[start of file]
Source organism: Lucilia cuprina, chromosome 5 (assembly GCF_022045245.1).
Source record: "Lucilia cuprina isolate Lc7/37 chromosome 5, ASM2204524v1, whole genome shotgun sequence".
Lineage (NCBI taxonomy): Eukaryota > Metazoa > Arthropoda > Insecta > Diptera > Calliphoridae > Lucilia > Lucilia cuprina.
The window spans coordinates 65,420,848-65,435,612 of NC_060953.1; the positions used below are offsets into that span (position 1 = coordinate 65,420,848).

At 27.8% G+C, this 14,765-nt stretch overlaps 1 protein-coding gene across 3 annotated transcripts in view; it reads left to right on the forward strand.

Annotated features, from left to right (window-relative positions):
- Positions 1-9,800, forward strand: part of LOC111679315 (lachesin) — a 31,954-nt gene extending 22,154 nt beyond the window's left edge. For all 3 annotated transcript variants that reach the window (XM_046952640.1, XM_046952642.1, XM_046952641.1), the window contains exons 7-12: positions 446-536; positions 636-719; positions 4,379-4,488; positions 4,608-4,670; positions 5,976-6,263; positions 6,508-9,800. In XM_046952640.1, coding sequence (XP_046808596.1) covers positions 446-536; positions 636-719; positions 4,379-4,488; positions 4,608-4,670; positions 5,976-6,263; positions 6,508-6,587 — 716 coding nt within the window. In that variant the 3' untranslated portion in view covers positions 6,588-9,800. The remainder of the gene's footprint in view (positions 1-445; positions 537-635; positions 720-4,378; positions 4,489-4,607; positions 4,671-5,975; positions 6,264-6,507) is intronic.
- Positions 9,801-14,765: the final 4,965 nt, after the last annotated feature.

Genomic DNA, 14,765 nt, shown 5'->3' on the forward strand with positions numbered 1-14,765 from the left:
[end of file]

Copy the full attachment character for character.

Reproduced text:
Source organism: Lucilia cuprina, chromosome 5 (assembly GCF_022045245.1).
Source record: "Lucilia cuprina isolate Lc7/37 chromosome 5, ASM2204524v1, whole genome shotgun sequence".
Lineage (NCBI taxonomy): Eukaryota > Metazoa > Arthropoda > Insecta > Diptera > Calliphoridae > Lucilia > Lucilia cuprina.
The window spans coordinates 65,420,848-65,435,612 of NC_060953.1; the positions used below are offsets into that span (position 1 = coordinate 65,420,848).

At 27.8% G+C, this 14,765-nt stretch overlaps 1 protein-coding gene across 3 annotated transcripts in view; it reads left to right on the forward strand.

Annotated features, from left to right (window-relative positions):
- Positions 1-9,800, forward strand: part of LOC111679315 (lachesin) — a 31,954-nt gene extending 22,154 nt beyond the window's left edge. For all 3 annotated transcript variants that reach the window (XM_046952640.1, XM_046952642.1, XM_046952641.1), the window contains exons 7-12: positions 446-536; positions 636-719; positions 4,379-4,488; positions 4,608-4,670; positions 5,976-6,263; positions 6,508-9,800. In XM_046952640.1, coding sequence (XP_046808596.1) covers positions 446-536; positions 636-719; positions 4,379-4,488; positions 4,608-4,670; positions 5,976-6,263; positions 6,508-6,587 — 716 coding nt within the window. In that variant the 3' untranslated portion in view covers positions 6,588-9,800. The remainder of the gene's footprint in view (positions 1-445; positions 537-635; positions 720-4,378; positions 4,489-4,607; positions 4,671-5,975; positions 6,264-6,507) is intronic.
- Positions 9,801-14,765: the final 4,965 nt, after the last annotated feature.

Genomic DNA, 14,765 nt, shown 5'->3' on the forward strand with positions numbered 1-14,765 from the left: